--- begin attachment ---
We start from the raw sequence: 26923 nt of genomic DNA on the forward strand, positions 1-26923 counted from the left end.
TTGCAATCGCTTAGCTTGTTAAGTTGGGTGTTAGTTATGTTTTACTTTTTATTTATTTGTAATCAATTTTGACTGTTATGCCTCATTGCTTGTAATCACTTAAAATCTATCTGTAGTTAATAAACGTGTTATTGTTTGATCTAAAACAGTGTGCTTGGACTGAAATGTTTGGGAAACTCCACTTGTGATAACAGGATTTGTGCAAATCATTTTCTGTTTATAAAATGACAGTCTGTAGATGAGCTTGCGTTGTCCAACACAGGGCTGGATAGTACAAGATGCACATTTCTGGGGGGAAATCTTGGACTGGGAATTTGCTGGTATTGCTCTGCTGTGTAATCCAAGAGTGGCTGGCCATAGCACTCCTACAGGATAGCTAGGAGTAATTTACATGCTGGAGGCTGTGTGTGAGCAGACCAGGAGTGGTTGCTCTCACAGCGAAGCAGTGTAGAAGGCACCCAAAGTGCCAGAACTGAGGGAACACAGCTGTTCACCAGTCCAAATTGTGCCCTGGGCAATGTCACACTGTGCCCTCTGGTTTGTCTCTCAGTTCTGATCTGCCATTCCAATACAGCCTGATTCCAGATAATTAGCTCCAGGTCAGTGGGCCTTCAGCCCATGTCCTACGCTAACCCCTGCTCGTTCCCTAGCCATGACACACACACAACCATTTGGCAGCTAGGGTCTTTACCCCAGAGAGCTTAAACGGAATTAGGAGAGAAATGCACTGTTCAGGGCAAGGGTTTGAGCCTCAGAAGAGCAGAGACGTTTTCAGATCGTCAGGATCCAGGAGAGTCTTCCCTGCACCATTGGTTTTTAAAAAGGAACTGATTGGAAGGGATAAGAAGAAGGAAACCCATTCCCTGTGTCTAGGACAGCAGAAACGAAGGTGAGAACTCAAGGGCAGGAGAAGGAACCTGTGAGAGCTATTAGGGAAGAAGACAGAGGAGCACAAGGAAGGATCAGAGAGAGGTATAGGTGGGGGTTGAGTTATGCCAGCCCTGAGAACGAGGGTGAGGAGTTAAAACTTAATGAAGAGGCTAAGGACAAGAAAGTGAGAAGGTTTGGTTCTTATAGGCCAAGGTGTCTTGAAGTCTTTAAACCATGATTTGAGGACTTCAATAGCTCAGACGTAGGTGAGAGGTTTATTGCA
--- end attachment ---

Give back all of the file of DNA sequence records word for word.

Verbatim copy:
We start from the raw sequence: 26923 nt of genomic DNA on the forward strand, positions 1-26923 counted from the left end.
TTGCAATCGCTTAGCTTGTTAAGTTGGGTGTTAGTTATGTTTTACTTTTTATTTATTTGTAATCAATTTTGACTGTTATGCCTCATTGCTTGTAATCACTTAAAATCTATCTGTAGTTAATAAACGTGTTATTGTTTGATCTAAAACAGTGTGCTTGGACTGAAATGTTTGGGAAACTCCACTTGTGATAACAGGATTTGTGCAAATCATTTTCTGTTTATAAAATGACAGTCTGTAGATGAGCTTGCGTTGTCCAACACAGGGCTGGATAGTACAAGATGCACATTTCTGGGGGGAAATCTTGGACTGGGAATTTGCTGGTATTGCTCTGCTGTGTAATCCAAGAGTGGCTGGCCATAGCACTCCTACAGGATAGCTAGGAGTAATTTACATGCTGGAGGCTGTGTGTGAGCAGACCAGGAGTGGTTGCTCTCACAGCGAAGCAGTGTAGAAGGCACCCAAAGTGCCAGAACTGAGGGAACACAGCTGTTCACCAGTCCAAATTGTGCCCTGGGCAATGTCACACTGTGCCCTCTGGTTTGTCTCTCAGTTCTGATCTGCCATTCCAATACAGCCTGATTCCAGATAATTAGCTCCAGGTCAGTGGGCCTTCAGCCCATGTCCTACGCTAACCCCTGCTCGTTCCCTAGCCATGACACACACACAACCATTTGGCAGCTAGGGTCTTTACCCCAGAGAGCTTAAACGGAATTAGGAGAGAAATGCACTGTTCAGGGCAAGGGTTTGAGCCTCAGAAGAGCAGAGACGTTTTCAGATCGTCAGGATCCAGGAGAGTCTTCCCTGCACCATTGGTTTTTAAAAAGGAACTGATTGGAAGGGATAAGAAGAAGGAAACCCATTCCCTGTGTCTAGGACAGCAGAAACGAAGGTGAGAACTCAAGGGCAGGAGAAGGAACCTGTGAGAGCTATTAGGGAAGAAGACAGAGGAGCACAAGGAAGGATCAGAGAGAGGTATAGGTGGGGGTTGAGTTATGCCAGCCCTGAGAACGAGGGTGAGGAGTTAAAACTTAATGAAGAGGCTAAGGACAAGAAAGTGAGAAGGTTTGGTTCTTATAGGCCAAGGTGTCTTGAAGTCTTTAAACCATGATTTGAGGACTTCAATAGCTCAGACGTAGGTGAGAGGTTTATTGCA